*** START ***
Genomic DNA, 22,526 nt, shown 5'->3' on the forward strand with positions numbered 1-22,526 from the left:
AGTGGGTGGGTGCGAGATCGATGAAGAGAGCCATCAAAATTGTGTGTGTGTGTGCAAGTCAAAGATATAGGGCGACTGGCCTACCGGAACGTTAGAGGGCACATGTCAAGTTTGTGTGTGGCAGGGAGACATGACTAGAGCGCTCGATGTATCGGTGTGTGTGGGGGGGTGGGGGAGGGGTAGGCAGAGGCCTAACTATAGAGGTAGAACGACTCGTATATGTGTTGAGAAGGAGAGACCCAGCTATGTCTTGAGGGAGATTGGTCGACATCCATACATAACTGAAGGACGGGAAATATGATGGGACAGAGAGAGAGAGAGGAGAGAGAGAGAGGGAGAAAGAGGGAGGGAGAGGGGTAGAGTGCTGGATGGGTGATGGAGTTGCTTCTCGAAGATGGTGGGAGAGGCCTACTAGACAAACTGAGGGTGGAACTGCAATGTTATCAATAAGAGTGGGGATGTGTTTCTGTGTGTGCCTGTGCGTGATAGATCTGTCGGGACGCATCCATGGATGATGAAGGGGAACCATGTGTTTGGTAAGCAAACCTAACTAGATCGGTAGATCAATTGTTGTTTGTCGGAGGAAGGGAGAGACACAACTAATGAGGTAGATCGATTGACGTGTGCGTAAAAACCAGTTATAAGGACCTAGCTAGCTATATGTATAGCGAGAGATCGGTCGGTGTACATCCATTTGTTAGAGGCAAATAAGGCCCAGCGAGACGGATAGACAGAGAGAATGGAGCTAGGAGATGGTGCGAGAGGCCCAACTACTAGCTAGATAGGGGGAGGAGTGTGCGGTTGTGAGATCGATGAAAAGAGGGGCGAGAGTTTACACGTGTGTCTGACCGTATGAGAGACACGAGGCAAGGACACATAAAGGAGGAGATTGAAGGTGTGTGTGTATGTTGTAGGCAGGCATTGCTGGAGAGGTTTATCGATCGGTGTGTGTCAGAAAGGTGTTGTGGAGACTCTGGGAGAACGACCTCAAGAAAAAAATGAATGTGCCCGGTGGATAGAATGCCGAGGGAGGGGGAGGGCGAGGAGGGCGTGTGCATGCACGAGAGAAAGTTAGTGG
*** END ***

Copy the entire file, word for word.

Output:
Genomic DNA, 22,526 nt, shown 5'->3' on the forward strand with positions numbered 1-22,526 from the left:
AGTGGGTGGGTGCGAGATCGATGAAGAGAGCCATCAAAATTGTGTGTGTGTGTGCAAGTCAAAGATATAGGGCGACTGGCCTACCGGAACGTTAGAGGGCACATGTCAAGTTTGTGTGTGGCAGGGAGACATGACTAGAGCGCTCGATGTATCGGTGTGTGTGGGGGGGTGGGGGAGGGGTAGGCAGAGGCCTAACTATAGAGGTAGAACGACTCGTATATGTGTTGAGAAGGAGAGACCCAGCTATGTCTTGAGGGAGATTGGTCGACATCCATACATAACTGAAGGACGGGAAATATGATGGGACAGAGAGAGAGAGAGGAGAGAGAGAGAGGGAGAAAGAGGGAGGGAGAGGGGTAGAGTGCTGGATGGGTGATGGAGTTGCTTCTCGAAGATGGTGGGAGAGGCCTACTAGACAAACTGAGGGTGGAACTGCAATGTTATCAATAAGAGTGGGGATGTGTTTCTGTGTGTGCCTGTGCGTGATAGATCTGTCGGGACGCATCCATGGATGATGAAGGGGAACCATGTGTTTGGTAAGCAAACCTAACTAGATCGGTAGATCAATTGTTGTTTGTCGGAGGAAGGGAGAGACACAACTAATGAGGTAGATCGATTGACGTGTGCGTAAAAACCAGTTATAAGGACCTAGCTAGCTATATGTATAGCGAGAGATCGGTCGGTGTACATCCATTTGTTAGAGGCAAATAAGGCCCAGCGAGACGGATAGACAGAGAGAATGGAGCTAGGAGATGGTGCGAGAGGCCCAACTACTAGCTAGATAGGGGGAGGAGTGTGCGGTTGTGAGATCGATGAAAAGAGGGGCGAGAGTTTACACGTGTGTCTGACCGTATGAGAGACACGAGGCAAGGACACATAAAGGAGGAGATTGAAGGTGTGTGTGTATGTTGTAGGCAGGCATTGCTGGAGAGGTTTATCGATCGGTGTGTGTCAGAAAGGTGTTGTGGAGACTCTGGGAGAACGACCTCAAGAAAAAAATGAATGTGCCCGGTGGATAGAATGCCGAGGGAGGGGGAGGGCGAGGAGGGCGTGTGCATGCACGAGAGAAAGTTAGTGG